Proteins that scientists once thought might hold the key to extending life in humans didn't seem to affect how long worms or fruit flies survive in a new study.
But researchers said the proteins may still play a role in treating the diseases of aging, such as diabetes and Alzheimer's, so it's not time to give up hope on them yet.
Much of the original excitement about the proteins, called sirtuins, came from research showing that yeast and worms that made lots of sirtuins lived longer than those with a normal amount.
Researchers thought that if a drug could trigger the human body to make more of the proteins, the same might hold true for humans.
Creating a life-extending drug "has been a long-standing dream in aging research," said David Gems, one of the authors of the new study from the Institute of Healthy Aging, University College London. "This seemed like an amazing story."
But researchers have had mixed success in recreating the original experiments showing both that sirtuins can extend life, and that they can be "activated" by a substance called resveratrol, which is currently found in anti-aging creams and under investigation for ailments associated with old age.
"There's been a whole series of these challenges to the sirtuin aging theory," Gems told Reuters Health. "This new study of ours is the latest installment in this long saga."
His team bred nematode worms and fruit flies with high levels of sirtuins. At first look, both of the protein-enhanced strains survived longer than normal worms and flies. But when the researchers went back and controlled for any other genetic differences between the high- and normal-sirtuin strains, there was no longer any difference in lifespan.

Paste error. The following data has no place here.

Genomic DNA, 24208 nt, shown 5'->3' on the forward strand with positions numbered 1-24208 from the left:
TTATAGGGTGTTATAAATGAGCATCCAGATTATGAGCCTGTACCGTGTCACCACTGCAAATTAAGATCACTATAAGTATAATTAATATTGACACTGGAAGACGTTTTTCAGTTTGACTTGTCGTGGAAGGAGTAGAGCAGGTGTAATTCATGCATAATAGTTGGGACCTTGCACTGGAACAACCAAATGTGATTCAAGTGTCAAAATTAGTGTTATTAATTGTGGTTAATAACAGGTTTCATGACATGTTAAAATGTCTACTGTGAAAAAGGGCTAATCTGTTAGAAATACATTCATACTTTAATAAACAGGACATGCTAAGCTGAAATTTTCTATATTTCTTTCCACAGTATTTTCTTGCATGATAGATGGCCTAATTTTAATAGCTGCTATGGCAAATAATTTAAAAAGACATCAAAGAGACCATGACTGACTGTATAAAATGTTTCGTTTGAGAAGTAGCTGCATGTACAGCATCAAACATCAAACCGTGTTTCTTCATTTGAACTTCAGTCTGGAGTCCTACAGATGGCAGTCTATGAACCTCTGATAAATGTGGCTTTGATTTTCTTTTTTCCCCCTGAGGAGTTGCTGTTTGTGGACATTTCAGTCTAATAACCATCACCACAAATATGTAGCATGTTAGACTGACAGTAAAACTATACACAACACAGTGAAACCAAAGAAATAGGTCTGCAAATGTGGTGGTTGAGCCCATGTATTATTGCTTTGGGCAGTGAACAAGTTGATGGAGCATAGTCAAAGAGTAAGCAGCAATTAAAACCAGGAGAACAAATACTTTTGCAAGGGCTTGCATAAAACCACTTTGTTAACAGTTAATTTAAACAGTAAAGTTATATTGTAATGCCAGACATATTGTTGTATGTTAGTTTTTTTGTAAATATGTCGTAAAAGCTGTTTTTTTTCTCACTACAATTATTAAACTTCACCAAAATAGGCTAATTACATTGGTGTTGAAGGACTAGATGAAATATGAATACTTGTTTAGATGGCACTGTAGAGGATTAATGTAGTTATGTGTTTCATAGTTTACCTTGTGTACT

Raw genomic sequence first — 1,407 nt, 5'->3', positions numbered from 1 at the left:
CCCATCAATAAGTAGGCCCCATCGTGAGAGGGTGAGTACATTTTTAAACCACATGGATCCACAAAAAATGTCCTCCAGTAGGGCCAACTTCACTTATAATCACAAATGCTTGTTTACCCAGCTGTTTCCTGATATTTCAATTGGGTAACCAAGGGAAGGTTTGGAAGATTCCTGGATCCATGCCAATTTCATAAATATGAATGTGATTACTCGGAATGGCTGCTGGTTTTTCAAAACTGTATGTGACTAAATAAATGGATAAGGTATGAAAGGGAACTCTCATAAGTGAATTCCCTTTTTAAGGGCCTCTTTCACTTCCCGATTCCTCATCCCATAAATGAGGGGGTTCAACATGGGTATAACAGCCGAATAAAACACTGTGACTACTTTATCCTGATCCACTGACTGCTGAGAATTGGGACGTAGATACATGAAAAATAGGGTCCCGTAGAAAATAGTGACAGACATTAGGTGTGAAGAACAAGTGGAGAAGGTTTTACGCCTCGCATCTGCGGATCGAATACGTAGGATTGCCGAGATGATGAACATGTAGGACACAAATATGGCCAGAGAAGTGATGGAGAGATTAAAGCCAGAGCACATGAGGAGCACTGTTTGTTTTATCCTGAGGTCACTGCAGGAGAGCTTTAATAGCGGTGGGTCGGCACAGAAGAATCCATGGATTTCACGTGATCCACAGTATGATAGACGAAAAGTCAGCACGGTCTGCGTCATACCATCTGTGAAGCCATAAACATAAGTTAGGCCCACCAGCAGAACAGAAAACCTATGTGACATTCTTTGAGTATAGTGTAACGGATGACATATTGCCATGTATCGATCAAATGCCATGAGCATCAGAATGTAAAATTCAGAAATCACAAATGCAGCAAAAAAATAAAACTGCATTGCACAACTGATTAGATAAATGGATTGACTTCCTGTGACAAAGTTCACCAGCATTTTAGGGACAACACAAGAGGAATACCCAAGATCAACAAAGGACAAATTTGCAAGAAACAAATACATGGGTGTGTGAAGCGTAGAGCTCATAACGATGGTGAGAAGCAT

That suggested some other genetic variations were behind the survival difference, Gems explained. In worms, his team was able to pinpoint one of the key genes -- a gene involved in nerve growth -- which was already known to affect aging in that species.
"If you do the experiments properly," he concluded, "the sirtuins themselves don't seem to increase lifespan in animals."
In separate experiments, Gems' team also showed that resveratrol didn't stimulate any activity by synthetic versions of the sirtuin proteins.
In a second paper published this week in Nature, the researcher credited with discovering sirtuins' antiaging effects, who is an advisor to a company creating sirtuin-related drugs, found that the proteins did have some effect on worm lifespan -- but a smaller one than previously believed.
Leonard Guarente, a professor at the Massachusetts Institute of Technology and co-chair of the Scientific Advisory Board of Sirtris Pharmaceuticals, owned by GlaxoSmithKline, wrote that the first research on sirtuins "overestimated the extension of lifespan" in a worm with high levels of the proteins. Now, his team calculates, making a lot of sirtuins seems to increase a worm's lifespan by about 10 to 14 percent, all else being equal.
But Guarente said it's not the end of the story for sirtuins. In other strains of worms with extra sirtuins, he told Reuters Health, the added lifespan benefits of the proteins are more established.
Another researcher who has found a positive effect of sirtuins on flies' lifespan, Dr. Stephen Helfand of Brown University, also said that because of methodological differences, Gems' findings don't refute his team's results -- which also took into account unrelated genetic differences.
"To say that sirtuins have nothing to do with aging at this point in time is not correct," Guarente said.
In rodents, he added, sirtuins combined with a calorie-restricted diet have been able to ease some diseases of aging, such as diabetes. That's the direction current research in humans, including drug investigations at Sirtris, is heading.
"I feel that the sirtuins are really the most important and actionable thing to come out of aging research, and I'm very hopeful that we will have drugs in the future based on this work to treat the major diseases of aging," Guarente said.
In an e-mail to Reuters Health, a GlaxoSmithKline representative said, "Our research at Sirtris has been focused on the role of sirtuins in diseases of aging including metabolic, neurodegenerative, cardiovascular and inflammatory diseases, rather than looking at longevity."
"These two publications in lower order species do not have any direct impact on the understanding of the role of sirtuins in human health and disease nor in our drug discovery efforts targeting these enzymes," the representative added.
Gems agreed that research on sirtuins could lead to treatments for diabetes and other metabolic diseases. But he thinks that researchers "got carried away" with the excitement about their anti-aging effects.